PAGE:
# Tagged Questions

2k views

### Is 'amp' a technically invalid term?

I've been told to use the term ampere in exams and class (I'm in high school), instead of amp as it's not a valid unit, although I've been using the amp for years along with all of my friends who do ...
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### How you call the constant $\alpha$ within the heat equation in general and in terms of electromagnetism?

The heat equation or diffusion equation does contain a constant $\alpha$. $$\frac{\partial u}{\partial t} - \alpha \nabla^2 u=0$$ How is it called? I'm interested in a general name which can be ...
1k views

### Why aren't units with powers, like cm³, surrounded by parentheses?

Since $\renewcommand{\unit}[1]{\,\mathrm{#1}} 1\unit{dm} = 10^{-1}\unit{m}$, it follows that $1\unit{dm^3} = 10^{-1} \times 10^{-1} \times 10^{-1} \unit{m^3} = 10^{-3} \unit{m^3}$. However, in ...
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### Naming vectors in free body diagrams

Is there a convention for naming the vectors? Suppose there is a box on a table. I'm going to draw the forces acting on the box. So I focus on the box and ignore forces acting on the table, the ...
1k views

### What is the symbol Å?

I saw this symbol like: $$\lambda=3000\overset{\circ}{\text{A}}$$ and I don't know what this means. Is it a frequency? (since $\lambda$ is usually used for frequency)
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### Why the letter $B$ for magnetic fields? [closed]

Is there a reason behind the usage of this letter to represent magnetic fields, or is it a randomly made choice?
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### Notation in Quantum Mechanics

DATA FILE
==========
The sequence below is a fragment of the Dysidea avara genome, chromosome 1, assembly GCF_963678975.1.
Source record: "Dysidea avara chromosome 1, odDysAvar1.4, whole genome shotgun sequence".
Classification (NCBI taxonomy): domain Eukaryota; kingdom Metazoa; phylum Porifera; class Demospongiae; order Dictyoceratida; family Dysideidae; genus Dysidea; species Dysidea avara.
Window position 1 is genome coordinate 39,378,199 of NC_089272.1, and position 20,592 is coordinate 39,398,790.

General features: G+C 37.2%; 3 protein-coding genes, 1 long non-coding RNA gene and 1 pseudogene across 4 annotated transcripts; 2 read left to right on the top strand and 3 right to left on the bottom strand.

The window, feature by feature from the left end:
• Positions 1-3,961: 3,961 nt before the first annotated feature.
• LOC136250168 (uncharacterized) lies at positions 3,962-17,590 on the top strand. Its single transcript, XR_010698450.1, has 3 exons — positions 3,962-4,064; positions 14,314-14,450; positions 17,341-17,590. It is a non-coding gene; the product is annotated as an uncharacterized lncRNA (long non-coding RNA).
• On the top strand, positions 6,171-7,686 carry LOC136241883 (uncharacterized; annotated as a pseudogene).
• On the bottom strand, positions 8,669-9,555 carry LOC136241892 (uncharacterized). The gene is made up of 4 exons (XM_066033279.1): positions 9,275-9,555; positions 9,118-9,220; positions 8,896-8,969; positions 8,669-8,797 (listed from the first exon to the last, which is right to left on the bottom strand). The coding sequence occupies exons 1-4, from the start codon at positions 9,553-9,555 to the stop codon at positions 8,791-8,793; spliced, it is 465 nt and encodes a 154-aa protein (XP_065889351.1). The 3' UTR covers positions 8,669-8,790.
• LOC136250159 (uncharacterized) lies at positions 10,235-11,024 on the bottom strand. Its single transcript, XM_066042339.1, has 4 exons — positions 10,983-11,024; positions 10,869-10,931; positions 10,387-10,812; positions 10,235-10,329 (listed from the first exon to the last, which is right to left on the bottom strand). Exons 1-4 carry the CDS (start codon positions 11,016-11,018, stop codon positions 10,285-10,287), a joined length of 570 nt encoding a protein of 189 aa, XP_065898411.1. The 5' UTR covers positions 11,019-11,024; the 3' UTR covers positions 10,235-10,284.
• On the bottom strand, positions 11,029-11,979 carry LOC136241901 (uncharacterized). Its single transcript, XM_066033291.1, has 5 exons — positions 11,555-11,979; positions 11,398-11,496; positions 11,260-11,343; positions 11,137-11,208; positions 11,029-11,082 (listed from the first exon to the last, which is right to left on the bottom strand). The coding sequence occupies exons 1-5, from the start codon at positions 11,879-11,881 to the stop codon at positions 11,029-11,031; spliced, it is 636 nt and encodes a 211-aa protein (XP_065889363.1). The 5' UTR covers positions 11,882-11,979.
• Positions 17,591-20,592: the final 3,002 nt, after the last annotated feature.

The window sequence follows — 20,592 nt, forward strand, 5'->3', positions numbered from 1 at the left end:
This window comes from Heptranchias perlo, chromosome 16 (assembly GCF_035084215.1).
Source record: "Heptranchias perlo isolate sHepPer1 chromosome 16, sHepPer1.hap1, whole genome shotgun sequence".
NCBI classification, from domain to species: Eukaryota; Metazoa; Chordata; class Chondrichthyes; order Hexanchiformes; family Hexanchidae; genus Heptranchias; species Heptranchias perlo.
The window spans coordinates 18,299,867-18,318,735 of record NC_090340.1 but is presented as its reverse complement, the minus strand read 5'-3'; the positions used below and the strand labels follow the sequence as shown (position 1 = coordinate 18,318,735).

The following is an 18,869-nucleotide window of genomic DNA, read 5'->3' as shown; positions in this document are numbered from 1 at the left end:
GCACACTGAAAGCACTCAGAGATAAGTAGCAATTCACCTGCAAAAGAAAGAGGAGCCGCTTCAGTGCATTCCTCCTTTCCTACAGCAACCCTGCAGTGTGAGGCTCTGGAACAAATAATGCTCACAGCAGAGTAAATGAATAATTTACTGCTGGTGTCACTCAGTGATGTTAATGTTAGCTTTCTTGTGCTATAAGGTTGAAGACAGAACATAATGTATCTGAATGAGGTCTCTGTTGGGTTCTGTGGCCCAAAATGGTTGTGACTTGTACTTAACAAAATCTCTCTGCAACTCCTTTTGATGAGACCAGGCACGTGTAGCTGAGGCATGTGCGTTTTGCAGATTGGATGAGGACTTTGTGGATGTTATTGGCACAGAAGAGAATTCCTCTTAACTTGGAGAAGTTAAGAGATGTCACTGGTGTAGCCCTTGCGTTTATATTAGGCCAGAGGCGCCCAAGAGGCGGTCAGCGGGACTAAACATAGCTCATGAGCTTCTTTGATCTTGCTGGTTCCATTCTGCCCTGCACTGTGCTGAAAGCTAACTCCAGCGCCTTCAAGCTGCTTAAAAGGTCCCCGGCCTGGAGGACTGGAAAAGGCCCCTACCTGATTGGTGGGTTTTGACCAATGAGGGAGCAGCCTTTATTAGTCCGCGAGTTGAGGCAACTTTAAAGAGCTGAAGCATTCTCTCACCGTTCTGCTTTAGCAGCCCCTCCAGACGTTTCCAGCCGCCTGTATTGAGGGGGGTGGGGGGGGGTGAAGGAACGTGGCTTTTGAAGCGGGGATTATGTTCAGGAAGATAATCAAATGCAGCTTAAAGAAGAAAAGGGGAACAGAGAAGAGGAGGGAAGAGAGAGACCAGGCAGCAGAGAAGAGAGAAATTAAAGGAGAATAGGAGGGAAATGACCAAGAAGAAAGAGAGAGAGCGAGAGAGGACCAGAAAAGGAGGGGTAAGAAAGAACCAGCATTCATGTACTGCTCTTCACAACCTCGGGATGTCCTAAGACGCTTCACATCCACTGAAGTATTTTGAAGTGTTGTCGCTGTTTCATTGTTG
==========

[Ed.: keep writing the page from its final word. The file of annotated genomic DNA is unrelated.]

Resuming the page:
When we write equations in QM, in certain places, the wave function is represented as $\psi(x,t)$, which is the wave function in position space, and in some other places, it is written as $\Psi(t)$. ...
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### Historical reason behind using $ν$ instead of $f$ to stand for frequency in the equation $E=hν$?

Normally, we use the letter $f$ to stand for frequency in equations. $$T = 1/f$$ $$v = \lambda f$$ $$Φ +E_k = h f$$ So I'm curious as why the letter $ν$ (nu) is used to represent frequency in the ...
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### How to deal with the notation of a function $f$ vs its value $f(x)$ in Physics?

This doubt is very silly, but anyway, I think it's worth asking. The problem is: when we work with mathematics, in many situations we want to consider sets $A$ and $B$ and functions $f : A \to B$. ...
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### Should we necessarily express the dimensions of a physical quantity within square brackets? [duplicate]

For example, should we write the dimension of mass, e.g. $\mathrm{kg}$ as $[M]$ or is it enough to write it as $M$?
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### Standard notation reference

I'm searching for a compresensive and somewhat complete list of suggested standard notation (the symbols one ought to use in (theoretical) physics and also mathematics). Is there such a collection, ...
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### Why is 'the period' marked as letter T?

I'm not a native English speaker and I was wondering, why 'the period' got the letter $T$. I've asked myself the question when I was thinking about stuff related to the frequency. I.e.: $f$ - ...
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### How to distinguish 4D and 3D vectors in handwriting?

Usually vectors are denoted with bold font in printbooks and with arrows above in handwriting. In Thorn's e al. Gravitation, 4D vectors are denoted with bold and 3D vectors with bold italic. How to ...
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### Is there a recognised standard for typesetting quantum mechanical operators?

Firstly, I wasn't sure exactly where to put this. It's a typesetting query but the scope is greater than $\TeX$; however it's specific also to physics and even more specific to this site. I've ...
Which symbols are usually used to denote an arbitrary operator in quantum mechanics, such as O in the following example? $O \mbox{ is Hermitian} \Leftrightarrow \Im{\left< O \right>} = 0$